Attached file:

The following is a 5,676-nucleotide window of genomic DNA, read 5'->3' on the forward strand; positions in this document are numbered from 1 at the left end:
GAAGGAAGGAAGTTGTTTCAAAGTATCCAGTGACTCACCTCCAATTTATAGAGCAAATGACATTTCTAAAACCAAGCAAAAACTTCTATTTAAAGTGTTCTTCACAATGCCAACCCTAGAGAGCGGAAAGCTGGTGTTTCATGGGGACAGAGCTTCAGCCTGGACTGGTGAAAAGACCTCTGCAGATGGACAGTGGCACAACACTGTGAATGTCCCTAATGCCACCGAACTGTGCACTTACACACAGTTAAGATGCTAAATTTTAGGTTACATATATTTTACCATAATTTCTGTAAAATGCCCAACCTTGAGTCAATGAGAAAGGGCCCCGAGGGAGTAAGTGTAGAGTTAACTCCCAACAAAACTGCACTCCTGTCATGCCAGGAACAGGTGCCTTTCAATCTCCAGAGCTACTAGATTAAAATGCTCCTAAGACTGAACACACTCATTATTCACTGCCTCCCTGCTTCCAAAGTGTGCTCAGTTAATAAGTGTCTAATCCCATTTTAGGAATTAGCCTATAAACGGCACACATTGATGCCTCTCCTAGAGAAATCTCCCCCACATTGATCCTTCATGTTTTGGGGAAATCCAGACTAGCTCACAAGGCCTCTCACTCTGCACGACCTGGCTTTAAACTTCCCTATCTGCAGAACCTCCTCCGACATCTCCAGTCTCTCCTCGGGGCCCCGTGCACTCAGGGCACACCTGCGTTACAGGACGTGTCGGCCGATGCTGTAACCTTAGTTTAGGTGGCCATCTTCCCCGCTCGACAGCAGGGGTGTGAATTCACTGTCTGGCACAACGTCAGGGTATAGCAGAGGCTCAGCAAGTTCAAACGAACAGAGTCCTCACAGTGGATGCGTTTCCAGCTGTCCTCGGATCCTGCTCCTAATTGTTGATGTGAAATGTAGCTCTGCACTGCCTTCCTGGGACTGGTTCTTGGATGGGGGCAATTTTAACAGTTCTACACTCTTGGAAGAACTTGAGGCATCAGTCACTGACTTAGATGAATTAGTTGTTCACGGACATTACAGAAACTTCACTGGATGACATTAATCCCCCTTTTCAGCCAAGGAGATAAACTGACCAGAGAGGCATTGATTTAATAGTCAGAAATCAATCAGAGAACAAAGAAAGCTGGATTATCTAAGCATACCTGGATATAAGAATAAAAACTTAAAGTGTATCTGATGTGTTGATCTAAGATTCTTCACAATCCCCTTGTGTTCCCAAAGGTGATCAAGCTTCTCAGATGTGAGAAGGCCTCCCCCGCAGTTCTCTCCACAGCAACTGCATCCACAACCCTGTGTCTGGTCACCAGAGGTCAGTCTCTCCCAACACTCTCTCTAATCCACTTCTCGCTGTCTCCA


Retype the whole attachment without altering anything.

The following is a 5,676-nucleotide window of genomic DNA, read 5'->3' on the forward strand; positions in this document are numbered from 1 at the left end:
GAAGGAAGGAAGTTGTTTCAAAGTATCCAGTGACTCACCTCCAATTTATAGAGCAAATGACATTTCTAAAACCAAGCAAAAACTTCTATTTAAAGTGTTCTTCACAATGCCAACCCTAGAGAGCGGAAAGCTGGTGTTTCATGGGGACAGAGCTTCAGCCTGGACTGGTGAAAAGACCTCTGCAGATGGACAGTGGCACAACACTGTGAATGTCCCTAATGCCACCGAACTGTGCACTTACACACAGTTAAGATGCTAAATTTTAGGTTACATATATTTTACCATAATTTCTGTAAAATGCCCAACCTTGAGTCAATGAGAAAGGGCCCCGAGGGAGTAAGTGTAGAGTTAACTCCCAACAAAACTGCACTCCTGTCATGCCAGGAACAGGTGCCTTTCAATCTCCAGAGCTACTAGATTAAAATGCTCCTAAGACTGAACACACTCATTATTCACTGCCTCCCTGCTTCCAAAGTGTGCTCAGTTAATAAGTGTCTAATCCCATTTTAGGAATTAGCCTATAAACGGCACACATTGATGCCTCTCCTAGAGAAATCTCCCCCACATTGATCCTTCATGTTTTGGGGAAATCCAGACTAGCTCACAAGGCCTCTCACTCTGCACGACCTGGCTTTAAACTTCCCTATCTGCAGAACCTCCTCCGACATCTCCAGTCTCTCCTCGGGGCCCCGTGCACTCAGGGCACACCTGCGTTACAGGACGTGTCGGCCGATGCTGTAACCTTAGTTTAGGTGGCCATCTTCCCCGCTCGACAGCAGGGGTGTGAATTCACTGTCTGGCACAACGTCAGGGTATAGCAGAGGCTCAGCAAGTTCAAACGAACAGAGTCCTCACAGTGGATGCGTTTCCAGCTGTCCTCGGATCCTGCTCCTAATTGTTGATGTGAAATGTAGCTCTGCACTGCCTTCCTGGGACTGGTTCTTGGATGGGGGCAATTTTAACAGTTCTACACTCTTGGAAGAACTTGAGGCATCAGTCACTGACTTAGATGAATTAGTTGTTCACGGACATTACAGAAACTTCACTGGATGACATTAATCCCCCTTTTCAGCCAAGGAGATAAACTGACCAGAGAGGCATTGATTTAATAGTCAGAAATCAATCAGAGAACAAAGAAAGCTGGATTATCTAAGCATACCTGGATATAAGAATAAAAACTTAAAGTGTATCTGATGTGTTGATCTAAGATTCTTCACAATCCCCTTGTGTTCCCAAAGGTGATCAAGCTTCTCAGATGTGAGAAGGCCTCCCCCGCAGTTCTCTCCACAGCAACTGCATCCACAACCCTGTGTCTGGTCACCAGAGGTCAGTCTCTCCCAACACTCTCTCTAATCCACTTCTCGCTGTCTCCA